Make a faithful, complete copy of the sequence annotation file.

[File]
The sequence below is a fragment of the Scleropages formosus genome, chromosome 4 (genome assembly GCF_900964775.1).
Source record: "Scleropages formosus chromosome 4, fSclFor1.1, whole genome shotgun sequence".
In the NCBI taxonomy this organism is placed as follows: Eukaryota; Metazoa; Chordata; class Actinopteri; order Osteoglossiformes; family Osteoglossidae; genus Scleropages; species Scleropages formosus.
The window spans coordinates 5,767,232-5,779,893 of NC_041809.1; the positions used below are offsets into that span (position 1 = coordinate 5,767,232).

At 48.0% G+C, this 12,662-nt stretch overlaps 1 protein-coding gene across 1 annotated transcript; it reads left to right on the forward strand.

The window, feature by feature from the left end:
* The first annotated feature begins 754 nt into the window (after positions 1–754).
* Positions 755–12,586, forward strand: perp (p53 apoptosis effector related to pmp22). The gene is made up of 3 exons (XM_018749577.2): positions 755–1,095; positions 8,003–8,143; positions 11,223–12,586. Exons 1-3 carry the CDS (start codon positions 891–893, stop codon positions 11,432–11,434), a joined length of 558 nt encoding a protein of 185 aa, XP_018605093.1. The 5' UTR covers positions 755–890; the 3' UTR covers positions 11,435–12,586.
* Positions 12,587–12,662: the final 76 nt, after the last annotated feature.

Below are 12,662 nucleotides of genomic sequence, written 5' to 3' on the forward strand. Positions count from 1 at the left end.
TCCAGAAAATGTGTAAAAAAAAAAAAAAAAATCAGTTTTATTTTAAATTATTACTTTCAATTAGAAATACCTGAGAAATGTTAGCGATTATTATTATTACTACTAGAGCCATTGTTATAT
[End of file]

The sequence below is a fragment of the Scleropages formosus genome, chromosome 4 (genome assembly GCF_900964775.1).
Source record: "Scleropages formosus chromosome 4, fSclFor1.1, whole genome shotgun sequence".
In the NCBI taxonomy this organism is placed as follows: Eukaryota; Metazoa; Chordata; class Actinopteri; order Osteoglossiformes; family Osteoglossidae; genus Scleropages; species Scleropages formosus.
The window spans coordinates 5,767,232-5,779,893 of NC_041809.1; the positions used below are offsets into that span (position 1 = coordinate 5,767,232).

At 48.0% G+C, this 12,662-nt stretch overlaps 1 protein-coding gene across 1 annotated transcript; it reads left to right on the forward strand.

The window, feature by feature from the left end:
* The first annotated feature begins 754 nt into the window (after positions 1–754).
* Positions 755–12,586, forward strand: perp (p53 apoptosis effector related to pmp22). The gene is made up of 3 exons (XM_018749577.2): positions 755–1,095; positions 8,003–8,143; positions 11,223–12,586. Exons 1-3 carry the CDS (start codon positions 891–893, stop codon positions 11,432–11,434), a joined length of 558 nt encoding a protein of 185 aa, XP_018605093.1. The 5' UTR covers positions 755–890; the 3' UTR covers positions 11,435–12,586.
* Positions 12,587–12,662: the final 76 nt, after the last annotated feature.

Below are 12,662 nucleotides of genomic sequence, written 5' to 3' on the forward strand. Positions count from 1 at the left end.
TCCAGAAAATGTGTAAAAAAAAAAAAAAAAATCAGTTTTATTTTAAATTATTACTTTCAATTAGAAATACCTGAGAAATGTTAGCGATTATTATTATTACTACTAGAGCCATTGTTATAT